In its complaint, the EPA accused BP and then-partner Louis Dreyfus Energy of violating federal hazardous-waste law — disposing waste without a permit, and failing to categorize it as hazardous. The agency ordered the companies to shut down the oil/water separator, and implement a plan addressing “any groundwater contamination.”

By the time Jarrett developed leukemia a year later, the EPA had negotiated a settlement with the companies and laid out a series of requirements for cleaning up the benzene. Without admitting fault, BP and Louis Dreyfus agreed to spend at least $100,000 to remove leaking underground pipelines and install above-ground infrastructure. They also paid a penalty of $15,000.

When BP finally filed its long-delayed action plan, it revealed the presence of what EPD project officer Calvin Jones described as a “dissolved hydrocarbon” plume containing benzene — “a bigger problem than we had thought.” The chemical, concentrated at 500 ppb and counting, had spread beyond the immediate spill areas. Of greater concern to regulators, the plan identified “free product” in groundwater.

“There was actually gasoline floating on the water,” explained Jones, of the EPD’s underground storage tank program, who oversaw the facility’s protracted cleanup. Referring to gasoline’s ability to dissolve in water, he said, “You can’t get higher concentrations of benzene … than free product.”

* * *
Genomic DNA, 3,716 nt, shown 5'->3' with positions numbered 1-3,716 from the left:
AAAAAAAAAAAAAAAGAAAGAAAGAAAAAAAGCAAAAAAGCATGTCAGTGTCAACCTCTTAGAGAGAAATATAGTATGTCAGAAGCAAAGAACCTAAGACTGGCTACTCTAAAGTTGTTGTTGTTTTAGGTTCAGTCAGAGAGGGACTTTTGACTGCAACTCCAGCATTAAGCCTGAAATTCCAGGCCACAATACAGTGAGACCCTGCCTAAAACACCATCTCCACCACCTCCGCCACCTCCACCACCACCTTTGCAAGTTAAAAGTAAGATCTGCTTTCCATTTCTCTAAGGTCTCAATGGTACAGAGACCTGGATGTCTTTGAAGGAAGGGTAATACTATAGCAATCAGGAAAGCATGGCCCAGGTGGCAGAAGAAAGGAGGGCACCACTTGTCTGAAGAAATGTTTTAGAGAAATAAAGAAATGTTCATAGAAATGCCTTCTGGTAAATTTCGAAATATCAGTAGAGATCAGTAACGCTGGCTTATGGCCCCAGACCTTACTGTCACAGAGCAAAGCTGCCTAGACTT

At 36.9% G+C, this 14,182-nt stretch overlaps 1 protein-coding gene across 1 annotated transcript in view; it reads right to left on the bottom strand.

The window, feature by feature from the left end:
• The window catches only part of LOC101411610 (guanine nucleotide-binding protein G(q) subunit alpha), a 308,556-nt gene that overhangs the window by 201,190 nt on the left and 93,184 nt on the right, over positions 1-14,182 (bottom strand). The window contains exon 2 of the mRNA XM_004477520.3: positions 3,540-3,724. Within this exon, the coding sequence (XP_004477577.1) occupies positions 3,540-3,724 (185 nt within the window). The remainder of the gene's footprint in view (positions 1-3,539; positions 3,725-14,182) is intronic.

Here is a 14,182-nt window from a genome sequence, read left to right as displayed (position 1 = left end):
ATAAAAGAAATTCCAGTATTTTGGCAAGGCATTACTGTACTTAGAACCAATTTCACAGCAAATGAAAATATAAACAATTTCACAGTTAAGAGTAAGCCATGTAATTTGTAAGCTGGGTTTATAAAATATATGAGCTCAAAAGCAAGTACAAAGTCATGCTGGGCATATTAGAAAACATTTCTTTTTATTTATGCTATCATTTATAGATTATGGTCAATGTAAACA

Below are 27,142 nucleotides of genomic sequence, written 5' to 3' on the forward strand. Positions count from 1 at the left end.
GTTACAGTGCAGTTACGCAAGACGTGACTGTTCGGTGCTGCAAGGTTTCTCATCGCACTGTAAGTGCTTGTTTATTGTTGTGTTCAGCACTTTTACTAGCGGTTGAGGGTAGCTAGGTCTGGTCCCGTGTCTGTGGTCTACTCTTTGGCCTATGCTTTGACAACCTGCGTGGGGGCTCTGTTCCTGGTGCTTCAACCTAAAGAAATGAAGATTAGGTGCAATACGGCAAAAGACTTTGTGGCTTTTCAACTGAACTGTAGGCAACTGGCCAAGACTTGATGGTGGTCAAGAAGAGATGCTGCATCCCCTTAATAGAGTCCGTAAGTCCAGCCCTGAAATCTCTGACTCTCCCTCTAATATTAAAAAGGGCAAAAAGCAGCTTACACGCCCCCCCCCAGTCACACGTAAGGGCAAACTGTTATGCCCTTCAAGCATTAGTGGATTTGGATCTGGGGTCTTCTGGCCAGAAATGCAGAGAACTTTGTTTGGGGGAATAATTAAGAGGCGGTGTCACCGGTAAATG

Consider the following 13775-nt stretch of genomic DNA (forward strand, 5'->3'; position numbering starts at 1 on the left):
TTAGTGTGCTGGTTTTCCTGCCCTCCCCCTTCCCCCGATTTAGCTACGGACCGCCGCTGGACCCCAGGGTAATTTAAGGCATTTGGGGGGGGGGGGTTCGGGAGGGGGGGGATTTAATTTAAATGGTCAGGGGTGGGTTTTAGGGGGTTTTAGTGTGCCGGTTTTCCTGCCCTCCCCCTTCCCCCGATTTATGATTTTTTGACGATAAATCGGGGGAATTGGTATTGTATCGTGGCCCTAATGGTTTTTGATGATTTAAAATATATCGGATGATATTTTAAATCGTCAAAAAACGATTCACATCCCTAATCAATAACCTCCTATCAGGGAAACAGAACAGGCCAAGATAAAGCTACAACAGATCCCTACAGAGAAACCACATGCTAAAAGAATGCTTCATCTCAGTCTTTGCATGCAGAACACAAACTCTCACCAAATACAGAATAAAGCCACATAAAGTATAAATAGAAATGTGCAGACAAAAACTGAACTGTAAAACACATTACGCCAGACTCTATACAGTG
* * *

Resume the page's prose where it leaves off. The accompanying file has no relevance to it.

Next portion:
Despite a decade-long cleanup — 35.2 million gallons of contaminated groundwater and 1,009 pounds of benzene were collected — the chemical still saturates much of the nearly 19-acre Southeast Terminals site, records show. Last year, the EPD issued a letter declaring “no further action required,” which released the companies from remediation. At the time, the state-sanctioned benzene count remained at 1,440 ppb.

Over the years, enforcement records show, company consultants and regulators alike have tried to trace the path of the wastewater at the terminal. One company analysis details a trail beginning at the property line and then spilling into adjacent woods before hitting a tributary. Another document, produced by the EPA, depicts the discharge as moving offsite through woods and into a resident’s backyard.

“It’s where the drainage flows,” said Jeffrey Pallas, deputy director of the agency’s hazardous waste division in Atlanta, who oversaw the case against BP and Louis Dreyfus, explaining that the document, complete with photographs, was only intended to verify the hazardous-waste law violations.

“We cannot substantiate from the documentation we have that the benzene left the site,” he said.

Seeking accountability

The McElheneys have seen the evidence they need to connect Southeast Terminals to the benzene in the Oakwood well — and Jarrett’s suffering. They believe all the state and federal enforcement actions have yielded few consequences for the facility’s owners. If Jarrett hadn’t gotten sick, they say, they might never have known about the benzene hazard. “The companies would have paid off their small fines,” Jill said, “and nobody would have been the wiser.”

Seeking some accountability, the family filed a lawsuit three years ago against BP, TransMontaigne and seven other previous owners, alleging that the “illegal discharge and release of toxic chemicals” at Southeast Terminals contaminated the surrounding environment and caused Jarrett to develop leukemia.

In court filings, the companies denied the allegations and dismissed any link between benzene and childhood leukemia. Last year, defense lawyers invoked a familiar tactic: They cited the Pyatt review to support their claims that the chemical couldn’t have caused Jarrett’s illness. The family recently has agreed on a settlement in principle and is working toward resolving the litigation.